By Paulina Carbonaro
Mental illness affects close to 1 billion of the world’s population and costs the global economy US $1 trillion in productivity losses. At a micro level, think of the impact that mental ailments could have on the productivity of your department: disengagement, workplace conflict, decreased output, absenteeism or presenteeism, and strained relationships are just some examples.
It’s in your best interest as a people manager to learn how to support your employees and remove any undue workplace stressors that could be damaging to mental health.
What is workplace mental health? Understand the impact.
The average person spends 8 hours a day at work where, depending on the nature of the job, we are constantly put to the test, asked to meet demands under deadlines, and must collaborate with myriad personalities. The pressure is on. It’s rare to see a job description without the “must work well in a fast-paced environment” criteria. We all want high performers on our team and to be that department known for producing results quickly. All this can very easily culminate into work stress and if not managed well, cascade to burnout, anxiety, and depression.
As a manager, it’s helpful to take a step back and assess your department for mental health risks. Ask yourself some key questions to start:
Does everyone treat each other with respect and civility?
Is everyone easily managing their workload?
Do my employees feel valued and recognized for the work that they do?
Are my expectations clear?
Does my team uphold work-life balance?
Do my employees feel safe and supported?
Understanding the impact of the workplace on mental health is critical for leaders because we can action change if needed. Get to know how your team operates and the needs and opportunities of individual employees through regular surveys, 1-on-1s, and opportunities for transparent feedback.
Here are a few great resources to help you understand the risks to mental health in the workplace:
Normalize mental health at work by making it a common goal.
In many ways employee wellbeing is a group effort, not just the responsibility of team managers. Make it a common and inclusive goal for your employees by inviting everyone to participate in defining and building a healthy work culture. Regularly talk to your team about positive workplace habits, provide resources to educate them, and check-in to ensure they are heeding your advice.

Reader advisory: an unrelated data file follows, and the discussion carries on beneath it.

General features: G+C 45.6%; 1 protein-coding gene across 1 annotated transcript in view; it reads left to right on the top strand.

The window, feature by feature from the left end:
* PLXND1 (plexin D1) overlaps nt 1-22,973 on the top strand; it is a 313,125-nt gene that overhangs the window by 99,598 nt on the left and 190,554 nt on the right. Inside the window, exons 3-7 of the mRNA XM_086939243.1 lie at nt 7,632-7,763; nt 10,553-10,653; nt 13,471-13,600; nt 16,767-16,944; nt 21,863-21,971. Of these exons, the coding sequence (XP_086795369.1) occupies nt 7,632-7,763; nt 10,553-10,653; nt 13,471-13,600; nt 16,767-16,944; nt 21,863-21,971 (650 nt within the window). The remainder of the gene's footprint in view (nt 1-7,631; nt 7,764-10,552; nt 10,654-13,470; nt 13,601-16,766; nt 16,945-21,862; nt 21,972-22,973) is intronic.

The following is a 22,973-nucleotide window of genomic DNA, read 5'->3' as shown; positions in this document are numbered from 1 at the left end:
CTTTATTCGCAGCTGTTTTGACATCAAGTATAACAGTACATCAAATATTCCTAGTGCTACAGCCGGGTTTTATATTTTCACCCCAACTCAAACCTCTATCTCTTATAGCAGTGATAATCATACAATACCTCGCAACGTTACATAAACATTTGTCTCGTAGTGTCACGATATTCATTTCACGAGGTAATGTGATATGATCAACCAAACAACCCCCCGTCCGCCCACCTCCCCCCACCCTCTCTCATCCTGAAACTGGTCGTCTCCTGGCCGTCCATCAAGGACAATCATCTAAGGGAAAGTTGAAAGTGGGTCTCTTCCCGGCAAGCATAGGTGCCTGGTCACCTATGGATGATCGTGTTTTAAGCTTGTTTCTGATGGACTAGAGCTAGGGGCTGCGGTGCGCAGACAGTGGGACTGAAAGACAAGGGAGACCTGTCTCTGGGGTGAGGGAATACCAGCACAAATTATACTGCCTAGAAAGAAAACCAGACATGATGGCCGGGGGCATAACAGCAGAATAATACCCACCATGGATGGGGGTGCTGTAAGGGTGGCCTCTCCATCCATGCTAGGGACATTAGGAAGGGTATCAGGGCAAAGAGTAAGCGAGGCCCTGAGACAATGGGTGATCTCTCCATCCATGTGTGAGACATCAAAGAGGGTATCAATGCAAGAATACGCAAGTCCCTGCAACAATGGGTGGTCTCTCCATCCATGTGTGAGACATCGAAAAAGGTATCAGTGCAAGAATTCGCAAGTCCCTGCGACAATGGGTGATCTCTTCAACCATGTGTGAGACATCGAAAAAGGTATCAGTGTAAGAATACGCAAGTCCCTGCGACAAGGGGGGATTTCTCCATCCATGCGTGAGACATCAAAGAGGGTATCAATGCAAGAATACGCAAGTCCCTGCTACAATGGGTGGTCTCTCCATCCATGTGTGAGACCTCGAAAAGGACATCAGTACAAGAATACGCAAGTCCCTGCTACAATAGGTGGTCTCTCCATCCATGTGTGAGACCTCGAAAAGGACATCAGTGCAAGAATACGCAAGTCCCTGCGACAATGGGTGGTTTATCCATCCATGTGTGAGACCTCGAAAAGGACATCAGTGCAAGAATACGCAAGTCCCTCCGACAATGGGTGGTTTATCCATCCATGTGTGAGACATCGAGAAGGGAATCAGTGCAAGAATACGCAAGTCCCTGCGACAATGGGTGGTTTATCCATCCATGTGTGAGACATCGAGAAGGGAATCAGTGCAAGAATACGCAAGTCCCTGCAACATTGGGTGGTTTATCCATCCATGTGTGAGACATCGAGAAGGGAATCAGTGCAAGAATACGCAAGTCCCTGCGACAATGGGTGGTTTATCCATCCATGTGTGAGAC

To facilitate this common goal, you can help reduce workplace threats to mental wellbeing by:
Optimizing processes: Processes are necessary as they provide clear steps and guidelines for how things are done at organizations. But some steps within those processes can be roadblocks for employees, causing frustration. Look at all the processes within your department and identify whether any of them could be streamlined. Ask your team members for feedback and implement changes where necessary.
Increasing worker control: Give your employees autonomy over how they do their work, what type of work they want to specialize in, and be flexible with their schedules. In short, give everyone a voice. Time and again studies have shown how important this is to our mental and even physical health.
Improving dialogue: Lack of communication between team members could be damaging to productivity and breed a culture of exclusivity. As the team lead, you can facilitate frequent dialogue and inclusivity. If working remotely, provide your team with communication tools. Regularly organize team meetings and encourage sharing of ideas.
Restructuring tasks: It’s easy to lose sight of everyone’s workload and imbalances happen. Keep an eye on tasks and ensure that they are distributed as evenly as possible. When one person seems to be carrying more of the load and working overtime more frequently, offer support and consider reallocating some tasks to other team members. Also, make sure that your department has enough staff.
Recognizing and rewarding contributions: Recognition helps employees feel valued. It’s an important act by the manager and has many benefits from longer employee retention to higher engagement. You don’t have to sound the trumpets every time your employees do good work, but regularly acknowledging that they did goes a long way towards building their confidence. At the same time, be careful not to stigmatize failure. We learn from mistakes and a healthy workplace will recognize that.
Clearly defining roles and responsibilities: There is nothing more frustrating for employees than being confused about what they have to do. If you don’t clearly communicate your expectations, this could lead to feelings of failure and conflict between employees. Make sure that everyone on your team has a specific role and they understand what the expectations are.
Establishing conflict resolution practices: Conflicts within the workplace are inevitable but how you address it is what makes the difference. If there is a conflict that any one of your employees cannot resolve on their own, it would be helpful for them to know that they can come to you to provide guidance, for example. When employees know what to do when a conflict arises and that they are not stuck or alone, it alleviates some of the anxiety.
Lastly, don’t just say you support mental health but be the person who works long hours without rest and answers emails at 11pm. Demonstrate it by caring for yourself as well. Take breaks, make use of vacation time, set boundaries during off hours, and find ways to unplug and de-stress. If you do, your team will too.